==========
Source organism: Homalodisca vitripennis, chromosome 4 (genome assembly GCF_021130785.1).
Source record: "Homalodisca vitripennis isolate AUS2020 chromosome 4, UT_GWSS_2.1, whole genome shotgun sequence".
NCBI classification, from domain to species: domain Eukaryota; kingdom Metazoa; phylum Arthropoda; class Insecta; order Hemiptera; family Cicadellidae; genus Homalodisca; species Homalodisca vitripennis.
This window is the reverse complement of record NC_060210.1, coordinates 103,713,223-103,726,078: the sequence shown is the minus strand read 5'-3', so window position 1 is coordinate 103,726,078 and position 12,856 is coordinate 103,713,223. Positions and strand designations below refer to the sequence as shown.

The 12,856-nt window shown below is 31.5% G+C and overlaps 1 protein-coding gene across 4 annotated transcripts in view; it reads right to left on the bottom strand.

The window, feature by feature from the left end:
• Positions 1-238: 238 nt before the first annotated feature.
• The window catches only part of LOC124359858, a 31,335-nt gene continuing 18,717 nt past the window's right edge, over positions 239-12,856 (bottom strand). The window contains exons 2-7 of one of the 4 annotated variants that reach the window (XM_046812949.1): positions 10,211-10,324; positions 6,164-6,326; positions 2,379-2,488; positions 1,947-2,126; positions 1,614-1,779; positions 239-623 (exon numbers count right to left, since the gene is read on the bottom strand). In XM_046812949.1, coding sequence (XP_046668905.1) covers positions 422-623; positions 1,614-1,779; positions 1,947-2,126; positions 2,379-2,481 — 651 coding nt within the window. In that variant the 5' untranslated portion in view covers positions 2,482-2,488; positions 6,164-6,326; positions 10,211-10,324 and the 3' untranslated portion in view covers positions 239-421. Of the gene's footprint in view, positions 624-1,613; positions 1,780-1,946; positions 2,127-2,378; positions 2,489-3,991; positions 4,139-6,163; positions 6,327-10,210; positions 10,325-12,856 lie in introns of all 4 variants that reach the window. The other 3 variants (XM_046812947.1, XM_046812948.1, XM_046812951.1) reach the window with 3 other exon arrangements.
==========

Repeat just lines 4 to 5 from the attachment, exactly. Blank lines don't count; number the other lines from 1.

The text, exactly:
This window is the reverse complement of record NC_060210.1, coordinates 103,713,223-103,726,078: the sequence shown is the minus strand read 5'-3', so window position 1 is coordinate 103,726,078 and position 12,856 is coordinate 103,713,223. Positions and strand designations below refer to the sequence as shown.

The 12,856-nt window shown below is 31.5% G+C and overlaps 1 protein-coding gene across 4 annotated transcripts in view; it reads right to left on the bottom strand.